Pension Plans may be declining in numbers, but for millions of workers they are an essential retirement benefit with a history that is tied to Labor Day.
Although summer may end officially on September 21, for most Americans, the season ends with Labor Day. The first Labor Day was celebrated in 1882. Far from marking the end of summer fun, it was meant to be a “workingmen’s holiday” between the Fourth of July and Thanksgiving. Two years later, the first Monday in September became a national holiday to recognize America’s laborers.
The Labor Movement and Pension Plans
The holiday was part of a growing labor movement organized to protect and support American workers. Among other rights and protections, labor organizers fought for a benefit that would provide financial security for life after work and a dignified retirement—the pension plan.
American Express is credited with offering the first U.S. private pension plan in 1875 to reward retiring workers at 60 years of age with at least 20 years of service. In 1857, the first public pension plan was established for police officers in New York City. In the early twentieth century, these defined benefit (DB) plans emerged as a popular benefit among large manufacturers, utilities and banks. The employer-paid plans gained even more traction after World War II as a way to attract and retain talent. Over the decades that followed, pension plans became mainstays in benefit packages for government and unionized workers.
Until 1974, private pension plans were largely unregulated. Many were poorly managed and inadequately funded. The most notorious example was the 1963 termination of the Studebaker pension plan which resulted in more than 4,000 auto workers losing some or all of their pension plan benefits. There were no guarantees or protections for these workers or others like them at companies unable to fulfill their pensions’ promises.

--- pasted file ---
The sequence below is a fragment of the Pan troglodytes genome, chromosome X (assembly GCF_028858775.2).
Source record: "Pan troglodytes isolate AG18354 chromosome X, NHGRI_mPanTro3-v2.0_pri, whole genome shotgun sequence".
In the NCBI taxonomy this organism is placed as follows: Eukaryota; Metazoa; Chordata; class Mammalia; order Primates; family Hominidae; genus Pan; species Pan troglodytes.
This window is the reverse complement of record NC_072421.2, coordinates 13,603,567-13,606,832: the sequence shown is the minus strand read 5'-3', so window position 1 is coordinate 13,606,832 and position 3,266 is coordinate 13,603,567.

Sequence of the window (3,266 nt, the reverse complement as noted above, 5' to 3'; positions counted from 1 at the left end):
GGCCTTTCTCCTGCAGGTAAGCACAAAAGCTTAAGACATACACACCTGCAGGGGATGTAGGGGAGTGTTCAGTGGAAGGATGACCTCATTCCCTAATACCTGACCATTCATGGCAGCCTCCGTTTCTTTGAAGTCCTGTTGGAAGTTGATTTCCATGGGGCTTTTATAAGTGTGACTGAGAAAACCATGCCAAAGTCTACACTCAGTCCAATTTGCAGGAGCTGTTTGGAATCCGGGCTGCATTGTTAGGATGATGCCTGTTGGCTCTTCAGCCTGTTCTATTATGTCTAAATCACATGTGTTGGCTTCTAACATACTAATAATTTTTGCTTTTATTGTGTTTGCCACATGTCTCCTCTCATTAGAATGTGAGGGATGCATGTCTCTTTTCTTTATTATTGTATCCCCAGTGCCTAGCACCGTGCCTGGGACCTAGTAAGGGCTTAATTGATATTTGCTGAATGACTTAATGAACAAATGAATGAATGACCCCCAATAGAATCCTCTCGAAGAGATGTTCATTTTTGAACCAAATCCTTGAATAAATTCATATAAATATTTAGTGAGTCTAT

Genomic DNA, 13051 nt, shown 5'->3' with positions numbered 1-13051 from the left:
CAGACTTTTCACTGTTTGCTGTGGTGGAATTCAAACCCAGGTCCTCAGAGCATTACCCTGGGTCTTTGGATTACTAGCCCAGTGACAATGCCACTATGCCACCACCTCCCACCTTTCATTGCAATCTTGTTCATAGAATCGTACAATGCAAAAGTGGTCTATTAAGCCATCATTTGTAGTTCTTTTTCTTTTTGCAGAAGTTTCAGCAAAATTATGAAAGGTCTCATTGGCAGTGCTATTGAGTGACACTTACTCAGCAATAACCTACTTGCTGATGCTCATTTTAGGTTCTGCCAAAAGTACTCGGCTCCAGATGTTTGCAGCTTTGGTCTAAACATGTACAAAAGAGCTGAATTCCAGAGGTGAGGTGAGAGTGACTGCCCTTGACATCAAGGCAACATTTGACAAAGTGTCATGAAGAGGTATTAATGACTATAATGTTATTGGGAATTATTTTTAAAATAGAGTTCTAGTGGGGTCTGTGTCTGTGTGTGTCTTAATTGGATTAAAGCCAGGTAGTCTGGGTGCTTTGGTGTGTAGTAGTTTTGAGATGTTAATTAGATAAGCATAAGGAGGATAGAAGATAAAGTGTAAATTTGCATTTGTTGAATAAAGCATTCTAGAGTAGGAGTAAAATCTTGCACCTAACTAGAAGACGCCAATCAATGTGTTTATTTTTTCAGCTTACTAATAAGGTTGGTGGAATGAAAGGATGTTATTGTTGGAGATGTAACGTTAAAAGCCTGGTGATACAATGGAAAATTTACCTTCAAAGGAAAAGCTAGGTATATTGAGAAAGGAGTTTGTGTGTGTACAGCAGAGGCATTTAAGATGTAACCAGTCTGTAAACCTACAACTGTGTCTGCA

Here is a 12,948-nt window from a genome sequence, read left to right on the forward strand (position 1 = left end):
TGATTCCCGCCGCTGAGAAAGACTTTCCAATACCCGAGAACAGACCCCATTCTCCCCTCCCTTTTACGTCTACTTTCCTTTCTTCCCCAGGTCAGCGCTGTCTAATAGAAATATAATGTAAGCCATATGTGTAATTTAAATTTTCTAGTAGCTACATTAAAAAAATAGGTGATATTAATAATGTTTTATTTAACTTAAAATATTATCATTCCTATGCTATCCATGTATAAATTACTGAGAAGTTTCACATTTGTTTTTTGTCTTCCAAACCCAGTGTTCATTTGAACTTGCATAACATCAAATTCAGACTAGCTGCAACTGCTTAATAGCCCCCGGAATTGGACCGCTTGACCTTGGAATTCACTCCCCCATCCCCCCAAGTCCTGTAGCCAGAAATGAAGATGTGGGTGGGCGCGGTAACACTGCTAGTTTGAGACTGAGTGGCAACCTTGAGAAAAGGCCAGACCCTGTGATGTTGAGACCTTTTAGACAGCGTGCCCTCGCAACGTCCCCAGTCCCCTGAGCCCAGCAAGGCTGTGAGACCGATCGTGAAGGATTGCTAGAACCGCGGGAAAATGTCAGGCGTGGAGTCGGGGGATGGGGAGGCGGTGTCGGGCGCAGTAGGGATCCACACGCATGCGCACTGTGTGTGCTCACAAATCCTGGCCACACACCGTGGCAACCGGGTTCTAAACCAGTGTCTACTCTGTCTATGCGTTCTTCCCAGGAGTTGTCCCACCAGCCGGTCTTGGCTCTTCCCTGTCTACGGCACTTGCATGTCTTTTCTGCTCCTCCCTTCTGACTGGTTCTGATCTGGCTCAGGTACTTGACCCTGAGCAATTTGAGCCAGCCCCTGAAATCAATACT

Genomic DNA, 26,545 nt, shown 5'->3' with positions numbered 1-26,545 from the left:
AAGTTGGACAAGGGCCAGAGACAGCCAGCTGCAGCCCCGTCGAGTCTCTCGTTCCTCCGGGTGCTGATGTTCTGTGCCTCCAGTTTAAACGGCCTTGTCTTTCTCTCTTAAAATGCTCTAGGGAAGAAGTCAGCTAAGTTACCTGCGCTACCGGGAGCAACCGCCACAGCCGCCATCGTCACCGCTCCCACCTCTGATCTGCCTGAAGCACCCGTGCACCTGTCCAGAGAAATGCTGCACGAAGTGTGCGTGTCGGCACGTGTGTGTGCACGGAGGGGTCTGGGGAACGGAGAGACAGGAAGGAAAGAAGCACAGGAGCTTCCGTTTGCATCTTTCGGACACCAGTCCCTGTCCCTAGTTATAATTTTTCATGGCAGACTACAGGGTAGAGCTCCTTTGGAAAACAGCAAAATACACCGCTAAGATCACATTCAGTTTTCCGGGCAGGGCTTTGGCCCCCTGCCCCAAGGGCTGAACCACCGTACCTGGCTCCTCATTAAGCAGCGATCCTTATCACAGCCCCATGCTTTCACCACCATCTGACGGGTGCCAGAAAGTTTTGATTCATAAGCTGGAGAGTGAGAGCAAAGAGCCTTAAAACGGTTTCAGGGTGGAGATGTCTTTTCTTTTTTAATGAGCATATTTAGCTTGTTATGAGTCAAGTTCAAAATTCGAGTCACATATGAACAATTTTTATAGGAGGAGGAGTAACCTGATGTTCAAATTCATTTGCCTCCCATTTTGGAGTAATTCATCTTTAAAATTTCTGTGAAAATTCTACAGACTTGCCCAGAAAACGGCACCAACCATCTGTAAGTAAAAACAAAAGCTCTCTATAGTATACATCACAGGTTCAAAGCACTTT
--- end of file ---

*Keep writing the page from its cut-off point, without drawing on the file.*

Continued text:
To better secure worker retirements, Congress passed legislation that President Ford signed into law on Labor Day in 1974. The Employee Retirement Income Security Act, or ERISA, was a landmark piece of legislation protecting the retirement security of working families. Though ERISA and its provisions don’t apply to public pension plans, in the private sector, ERISA regulates how the plans operate. The act also created the Pension Benefit Guaranty Corporation, which acts as a backstop for closed pension plans without the funds to pay promised benefits.
The Rise of the 401(k) Plan
Still popular in the unionized and public sectors, DB plans have largely fallen out of favor in the private sector. Here’s a primary reason why: In 1978, Congress passed The Revenue Act of 1978 in which Section 401(k) cleared the way for the establishment of defined contribution (DC) plans. This act initiated a retirement savings responsibility shift from employer to employee. These DC plans allowed employees to contribute their own earnings in a tax-advantaged way to supplement other retirement benefits, while providing tax incentives for employers to match those contributions. These popular 401(k) plans have become nearly ubiquitous benefits while pension plans have dwindled in number.
The chart below shows that in 1975, private-sector DB plans had a total of 27.2 million active participants, and private-sector DC plans had 11.2 million active participants. In 2019, (the most recent year for which there is data), private-sector DB plans had 12.6 million active participants (declining by more than half), and private-sector DC plans had 85.5 million active participants, (an increase more than seven-fold).
As mentioned, the picture is different in the public sector where DB plans continue to be offered to most employees. The same research service found that state and local public sector workers have access to DB plans (86%, compared with 15% of private sector workers), unlike private sector workers who are more likely to have access to DC plans (65%, compared with 38% of public sector workers).
Active Participants in Private-Sector Pension Plans 1975-2019
The rise of 401(k) plans and decline of DB plans has led to headlines on the “death of pension plans.” But despite the decline, DB pensions remain an essential retirement savings tool for millions of working Americans, a tool that began with the labor movement and Labor Day.
If you’d like to talk further about your pension plan, please contact Mike Paolucci, firstname.lastname@example.org or 312-833-5716.
Next month, we’ll look to further understand the costs associated with a pension plan.
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